Mr. Speaker, as I highlighted in my speech last night, not too many hours ago, this debate is especially prescient at this time. Yesterday evening we learned that Premier Eby in British Columbia had announced that there was a sophisticated cyber-attack against certain government IT infrastructure in that province. That speaks not only to the risks that members of Parliament face but also, ultimately, to the need for Canadians to feel free to engage, be a part of and be active in their democratic process.
    I think that, so often, what happens in this place is a signal of what is possible and the potential of what could happen across our country. It is a necessity to ensure that the government is responsive. A big question here is about the fact that the government knew about this, but it did not inform us. There is a need to ensure that we can trust the lines of communication, not only for members of Parliament but also for all Canadians. This includes diaspora groups, some of which may be vulnerable to these types of attacks.
    Mr. Speaker, we had this debate last night. This is an important question of privilege.
    We have seen information that has come forth in the preliminary report from the Hogue commission that the NDP pushed hard to have set up as a public inquiry. We saw that, at that time, as clearly documented cases of foreign interference came forward, whether in terms of the member for Vancouver East or the member for Wellington—Halton Hills, members of Parliament were not informed. Now we have this question of privilege, where 18 members of Parliament were victims of a cyber-attack but were not informed by the government.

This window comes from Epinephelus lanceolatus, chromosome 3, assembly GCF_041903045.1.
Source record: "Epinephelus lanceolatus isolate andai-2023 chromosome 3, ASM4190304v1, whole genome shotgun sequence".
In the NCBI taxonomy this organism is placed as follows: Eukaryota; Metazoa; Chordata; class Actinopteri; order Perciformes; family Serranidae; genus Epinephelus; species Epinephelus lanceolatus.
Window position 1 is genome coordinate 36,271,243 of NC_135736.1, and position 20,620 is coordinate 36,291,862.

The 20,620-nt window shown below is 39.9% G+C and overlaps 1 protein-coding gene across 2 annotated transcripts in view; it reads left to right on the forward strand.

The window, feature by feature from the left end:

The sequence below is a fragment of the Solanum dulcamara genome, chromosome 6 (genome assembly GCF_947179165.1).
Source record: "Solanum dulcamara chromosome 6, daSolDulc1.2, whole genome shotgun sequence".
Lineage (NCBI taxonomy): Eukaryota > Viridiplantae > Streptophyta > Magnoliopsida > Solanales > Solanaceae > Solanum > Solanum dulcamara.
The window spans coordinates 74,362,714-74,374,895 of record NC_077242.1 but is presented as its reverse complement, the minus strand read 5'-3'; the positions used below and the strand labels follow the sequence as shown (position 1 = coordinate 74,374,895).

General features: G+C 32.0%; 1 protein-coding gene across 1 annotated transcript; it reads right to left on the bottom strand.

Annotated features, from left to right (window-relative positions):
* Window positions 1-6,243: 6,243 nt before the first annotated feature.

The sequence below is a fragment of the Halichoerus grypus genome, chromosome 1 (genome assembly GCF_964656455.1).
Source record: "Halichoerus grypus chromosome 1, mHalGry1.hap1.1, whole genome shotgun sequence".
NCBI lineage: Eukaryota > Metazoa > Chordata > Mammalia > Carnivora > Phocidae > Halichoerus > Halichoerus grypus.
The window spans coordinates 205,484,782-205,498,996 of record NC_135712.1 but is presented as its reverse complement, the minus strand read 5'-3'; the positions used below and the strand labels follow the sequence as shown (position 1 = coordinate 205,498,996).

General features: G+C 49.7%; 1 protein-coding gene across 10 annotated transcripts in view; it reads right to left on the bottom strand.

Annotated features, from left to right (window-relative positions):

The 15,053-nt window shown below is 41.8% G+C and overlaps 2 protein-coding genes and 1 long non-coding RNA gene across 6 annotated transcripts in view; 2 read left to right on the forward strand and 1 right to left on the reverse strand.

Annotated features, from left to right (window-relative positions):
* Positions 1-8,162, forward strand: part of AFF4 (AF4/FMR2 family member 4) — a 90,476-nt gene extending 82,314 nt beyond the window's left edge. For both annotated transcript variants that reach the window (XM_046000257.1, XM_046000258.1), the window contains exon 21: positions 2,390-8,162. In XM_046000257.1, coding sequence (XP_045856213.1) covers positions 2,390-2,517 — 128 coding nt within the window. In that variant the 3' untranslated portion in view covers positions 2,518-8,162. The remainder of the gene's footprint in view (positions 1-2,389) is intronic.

Is it ever appropriate for the government to withhold important information such as that when members of Parliament are involved? Is it ever appropriate that it does not put into place protocols so that the members of Parliament who are targeted by this foreign interference are actually made aware of it?
     Mr. Speaker, that highlights the need to ensure that there are processes and protocols in place. However, we need to be careful in this place that we do not allow ourselves to think we need to look for a solution to something that was obviously a failure of leadership. Time and time again, we have seen the government only acting when pushed, when forced to respond.